Most low-income parents spent their advance payments of the child tax credit on food, clothing, rent and utilities, according a report by the Rutgers Center for Women and Work in partnership with the New Jersey State Policy Lab released March 16.
The report also finds that nearly half of eligible parents in New Jersey didn’t receive advance payments, which has RCWW Executive Director Debra Lancaster worried that thousands are leaving money on the table as the April 18 tax filing deadline draws nearer.
“The Child Tax Credit lifts families out of poverty,” Lancaster said. “What this research shows is that low-income households in New Jersey are using the money for basic needs like groceries and paying the bills. That’s significant because it means the policy is doing what it’s supposed to do. But it’s also worrisome that so many low-income parents did not receive any payments last year.”
Under the American Rescue Plan, the child tax credit expanded from $2,000 per child in 2020 to $3,600 for each child under age 6. For each child ages 6 to 16, it’s increased from $2,000 to $3,000. The American Rescue Plan also enabled parents to receive half the total in monthly payments from July through December.
The Census Bureau surveyed parents to find out how they used the money, and Rutgers researchers analyzed the data to focus on New Jersey families. Researchers found that food (34%), clothing (17%), and savings (15%) were the most common uses; and donations/gifts (1%), tutoring (1%), and recreation (3%) were the least common.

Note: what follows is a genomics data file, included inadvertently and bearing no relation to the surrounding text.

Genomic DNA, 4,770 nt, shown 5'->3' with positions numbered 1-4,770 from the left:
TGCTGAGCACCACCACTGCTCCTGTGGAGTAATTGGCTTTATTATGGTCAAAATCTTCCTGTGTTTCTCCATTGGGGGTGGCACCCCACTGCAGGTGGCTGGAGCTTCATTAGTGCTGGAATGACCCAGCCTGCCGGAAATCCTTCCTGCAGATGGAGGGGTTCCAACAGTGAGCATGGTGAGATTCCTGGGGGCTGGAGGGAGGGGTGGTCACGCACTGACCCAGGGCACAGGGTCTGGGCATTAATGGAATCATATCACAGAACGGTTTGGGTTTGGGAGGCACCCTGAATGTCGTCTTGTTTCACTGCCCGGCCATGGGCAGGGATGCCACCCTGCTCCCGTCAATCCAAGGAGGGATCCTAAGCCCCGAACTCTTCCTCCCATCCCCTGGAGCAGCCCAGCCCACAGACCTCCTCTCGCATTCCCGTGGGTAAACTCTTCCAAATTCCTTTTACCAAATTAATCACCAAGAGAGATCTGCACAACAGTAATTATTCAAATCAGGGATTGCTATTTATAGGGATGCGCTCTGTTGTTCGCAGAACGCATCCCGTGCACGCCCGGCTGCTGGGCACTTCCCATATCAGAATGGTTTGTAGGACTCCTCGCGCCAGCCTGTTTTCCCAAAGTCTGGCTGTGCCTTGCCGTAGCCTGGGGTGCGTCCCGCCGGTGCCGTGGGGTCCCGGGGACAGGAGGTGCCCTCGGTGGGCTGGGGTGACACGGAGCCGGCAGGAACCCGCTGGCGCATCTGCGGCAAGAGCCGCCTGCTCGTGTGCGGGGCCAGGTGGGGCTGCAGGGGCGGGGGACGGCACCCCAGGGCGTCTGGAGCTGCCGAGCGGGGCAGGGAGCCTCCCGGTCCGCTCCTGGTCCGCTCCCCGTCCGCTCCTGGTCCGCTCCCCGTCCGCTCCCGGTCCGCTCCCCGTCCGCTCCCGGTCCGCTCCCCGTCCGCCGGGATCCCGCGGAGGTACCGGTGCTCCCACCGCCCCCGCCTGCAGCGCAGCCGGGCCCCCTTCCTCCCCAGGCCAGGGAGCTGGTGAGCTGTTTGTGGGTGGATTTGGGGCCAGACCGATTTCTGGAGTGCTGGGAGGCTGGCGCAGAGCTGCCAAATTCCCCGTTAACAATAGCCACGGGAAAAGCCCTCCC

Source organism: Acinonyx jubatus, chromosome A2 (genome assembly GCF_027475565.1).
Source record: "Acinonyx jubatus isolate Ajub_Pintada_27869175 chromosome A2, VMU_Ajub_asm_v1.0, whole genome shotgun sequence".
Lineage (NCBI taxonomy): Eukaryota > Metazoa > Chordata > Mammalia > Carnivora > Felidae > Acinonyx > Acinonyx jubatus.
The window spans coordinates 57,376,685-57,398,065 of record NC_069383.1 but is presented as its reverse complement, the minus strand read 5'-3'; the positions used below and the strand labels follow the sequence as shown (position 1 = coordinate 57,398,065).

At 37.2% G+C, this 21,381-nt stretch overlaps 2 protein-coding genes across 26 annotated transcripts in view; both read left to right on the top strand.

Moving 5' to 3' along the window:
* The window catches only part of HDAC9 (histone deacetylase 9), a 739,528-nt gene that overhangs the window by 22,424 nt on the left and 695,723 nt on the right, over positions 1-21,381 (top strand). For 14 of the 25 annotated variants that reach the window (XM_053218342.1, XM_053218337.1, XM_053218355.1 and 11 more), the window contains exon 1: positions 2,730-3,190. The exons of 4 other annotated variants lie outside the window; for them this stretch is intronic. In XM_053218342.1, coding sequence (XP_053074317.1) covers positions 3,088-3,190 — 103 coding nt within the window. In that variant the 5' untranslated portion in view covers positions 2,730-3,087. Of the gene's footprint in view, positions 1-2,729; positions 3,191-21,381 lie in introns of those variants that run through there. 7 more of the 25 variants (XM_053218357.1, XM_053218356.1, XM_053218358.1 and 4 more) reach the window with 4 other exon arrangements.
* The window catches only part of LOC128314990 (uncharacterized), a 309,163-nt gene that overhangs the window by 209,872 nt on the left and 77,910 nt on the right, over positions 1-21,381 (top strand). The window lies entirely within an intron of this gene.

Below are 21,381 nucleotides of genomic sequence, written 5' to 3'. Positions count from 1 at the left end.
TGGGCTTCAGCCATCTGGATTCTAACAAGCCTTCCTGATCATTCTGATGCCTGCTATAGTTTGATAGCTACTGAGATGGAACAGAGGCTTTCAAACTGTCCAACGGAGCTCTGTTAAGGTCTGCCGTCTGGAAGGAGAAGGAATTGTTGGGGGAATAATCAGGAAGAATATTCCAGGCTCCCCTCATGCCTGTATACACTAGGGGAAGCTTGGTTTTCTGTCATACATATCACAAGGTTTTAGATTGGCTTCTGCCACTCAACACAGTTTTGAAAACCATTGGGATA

Low-income households were much more likely to spend the money on basic needs, while higher-income households were more likely to save or invest it.
One in four parents with a child under age 5 spent at least some of the money on child care.
“The fact that so many parents of young children used the payments on child care really raises a red flag,” said Sarah Small, postdoctoral researcher in the Rutgers Center for Women and Work and co-author of the report. “Without financial support or vast improvements in the state’s child care infrastructure, many of these families will continue to struggle.”
Though nearly every parent in New Jersey is eligible for the child tax credit, just over half (56%) received advance payments last year. The number was even lower (41%) for parents whose household income is less than $25,000.
Rutgers reported that the low numbers could be due to underreporting, parents opting for a lump sum in 2022 over monthly payments last year, or limited awareness of the credit among low-income New Jerseyans.
“The Child Tax Credit helped lift countless New Jersey families and their children out of poverty, but this program only works when families receive their payments,” said Dena Mottola Jaborska, executive director of New Jersey Citizen Action, in a prepared statement. “We urge all eligible New Jersey residents to make use of the free tax preparation services available to them to ensure they receive all the tax credits they are eligible for. We also call on lawmakers to renew the federal Child Tax Credit and establish a similar law at the state level. Putting cash into the hands of working families has been one of the best weapons against economic insecurity.”
Organizations including New Jersey Citizen Action and the United Way of Northern New Jersey are offering free tax preparation for low-income and moderate-income filers. The Internal Revenue Service website can direct residents to free tax prep in their area.